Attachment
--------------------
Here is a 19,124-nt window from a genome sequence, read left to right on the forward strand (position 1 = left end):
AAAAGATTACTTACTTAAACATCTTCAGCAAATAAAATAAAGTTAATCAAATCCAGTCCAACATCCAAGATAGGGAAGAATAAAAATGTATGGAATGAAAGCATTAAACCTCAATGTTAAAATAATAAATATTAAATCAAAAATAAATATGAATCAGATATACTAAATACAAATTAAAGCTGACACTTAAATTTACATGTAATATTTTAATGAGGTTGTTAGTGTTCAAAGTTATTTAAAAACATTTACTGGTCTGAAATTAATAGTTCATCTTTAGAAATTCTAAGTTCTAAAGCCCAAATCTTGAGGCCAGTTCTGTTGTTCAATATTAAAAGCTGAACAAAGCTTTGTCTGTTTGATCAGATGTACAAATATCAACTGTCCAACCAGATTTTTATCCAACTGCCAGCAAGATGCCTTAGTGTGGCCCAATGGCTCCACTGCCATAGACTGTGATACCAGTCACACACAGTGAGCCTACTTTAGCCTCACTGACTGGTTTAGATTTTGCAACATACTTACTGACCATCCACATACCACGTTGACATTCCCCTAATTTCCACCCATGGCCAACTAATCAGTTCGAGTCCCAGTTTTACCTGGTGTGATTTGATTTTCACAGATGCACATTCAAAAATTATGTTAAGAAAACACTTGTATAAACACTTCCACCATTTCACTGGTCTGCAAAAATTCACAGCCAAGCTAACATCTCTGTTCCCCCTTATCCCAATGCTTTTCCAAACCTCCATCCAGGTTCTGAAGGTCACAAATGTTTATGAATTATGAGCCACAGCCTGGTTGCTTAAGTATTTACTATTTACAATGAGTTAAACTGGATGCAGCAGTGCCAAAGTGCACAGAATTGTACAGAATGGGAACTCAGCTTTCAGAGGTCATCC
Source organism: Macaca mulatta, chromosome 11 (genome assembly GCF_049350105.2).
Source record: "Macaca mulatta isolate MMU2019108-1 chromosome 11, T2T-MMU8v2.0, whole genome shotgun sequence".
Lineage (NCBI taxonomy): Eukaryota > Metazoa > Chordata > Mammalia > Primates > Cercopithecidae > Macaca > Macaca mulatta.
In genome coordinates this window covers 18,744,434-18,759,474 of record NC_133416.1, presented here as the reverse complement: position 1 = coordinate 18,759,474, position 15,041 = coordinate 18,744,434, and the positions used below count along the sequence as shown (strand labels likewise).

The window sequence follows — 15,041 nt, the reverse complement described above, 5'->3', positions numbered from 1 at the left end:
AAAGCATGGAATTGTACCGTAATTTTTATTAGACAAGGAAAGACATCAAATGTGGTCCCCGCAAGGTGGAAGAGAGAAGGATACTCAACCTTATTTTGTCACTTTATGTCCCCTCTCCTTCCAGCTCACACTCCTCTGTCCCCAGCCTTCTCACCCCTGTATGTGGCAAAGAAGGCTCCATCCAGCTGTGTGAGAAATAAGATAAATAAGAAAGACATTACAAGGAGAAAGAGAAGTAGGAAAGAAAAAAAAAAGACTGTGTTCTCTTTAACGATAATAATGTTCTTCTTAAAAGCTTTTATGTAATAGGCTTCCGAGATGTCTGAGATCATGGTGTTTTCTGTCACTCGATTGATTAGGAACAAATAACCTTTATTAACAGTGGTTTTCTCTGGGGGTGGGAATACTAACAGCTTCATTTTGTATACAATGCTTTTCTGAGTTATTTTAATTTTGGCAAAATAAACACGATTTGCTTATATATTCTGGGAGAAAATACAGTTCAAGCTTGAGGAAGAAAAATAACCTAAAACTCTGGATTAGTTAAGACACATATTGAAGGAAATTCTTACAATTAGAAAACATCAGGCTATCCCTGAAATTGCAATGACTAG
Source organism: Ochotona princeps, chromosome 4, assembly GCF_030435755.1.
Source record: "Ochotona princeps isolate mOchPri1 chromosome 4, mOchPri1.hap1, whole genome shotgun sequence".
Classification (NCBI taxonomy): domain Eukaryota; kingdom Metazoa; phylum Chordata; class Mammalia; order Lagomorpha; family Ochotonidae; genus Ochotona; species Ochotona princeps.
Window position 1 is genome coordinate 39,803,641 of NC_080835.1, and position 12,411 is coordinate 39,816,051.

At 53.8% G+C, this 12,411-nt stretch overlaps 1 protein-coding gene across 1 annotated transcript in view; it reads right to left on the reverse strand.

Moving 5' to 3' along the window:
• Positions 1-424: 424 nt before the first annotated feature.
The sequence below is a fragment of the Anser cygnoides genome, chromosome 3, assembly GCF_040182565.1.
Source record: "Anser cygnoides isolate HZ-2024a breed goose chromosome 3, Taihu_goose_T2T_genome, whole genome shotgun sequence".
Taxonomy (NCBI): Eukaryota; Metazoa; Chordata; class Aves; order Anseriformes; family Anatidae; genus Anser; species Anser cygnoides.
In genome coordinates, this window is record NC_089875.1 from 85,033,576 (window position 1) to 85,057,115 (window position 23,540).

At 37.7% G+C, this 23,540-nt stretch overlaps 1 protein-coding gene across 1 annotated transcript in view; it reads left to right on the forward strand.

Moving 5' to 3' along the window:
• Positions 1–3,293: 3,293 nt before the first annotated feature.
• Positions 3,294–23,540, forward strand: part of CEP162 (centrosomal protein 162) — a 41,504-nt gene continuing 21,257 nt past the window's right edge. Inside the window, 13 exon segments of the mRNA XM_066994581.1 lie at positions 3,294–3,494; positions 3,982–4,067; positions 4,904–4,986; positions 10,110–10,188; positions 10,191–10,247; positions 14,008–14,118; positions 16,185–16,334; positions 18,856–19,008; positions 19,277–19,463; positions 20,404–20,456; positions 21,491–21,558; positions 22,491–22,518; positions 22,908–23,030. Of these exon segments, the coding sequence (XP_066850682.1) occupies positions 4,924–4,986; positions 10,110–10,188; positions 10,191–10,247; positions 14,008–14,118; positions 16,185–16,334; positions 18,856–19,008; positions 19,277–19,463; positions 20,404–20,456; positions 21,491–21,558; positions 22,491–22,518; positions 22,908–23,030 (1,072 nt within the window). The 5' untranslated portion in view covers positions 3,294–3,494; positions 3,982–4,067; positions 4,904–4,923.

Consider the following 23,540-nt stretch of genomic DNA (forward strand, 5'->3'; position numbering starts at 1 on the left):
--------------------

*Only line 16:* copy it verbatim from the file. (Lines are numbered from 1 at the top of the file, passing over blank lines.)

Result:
The sequence below is a fragment of the Anser cygnoides genome, chromosome 3, assembly GCF_040182565.1.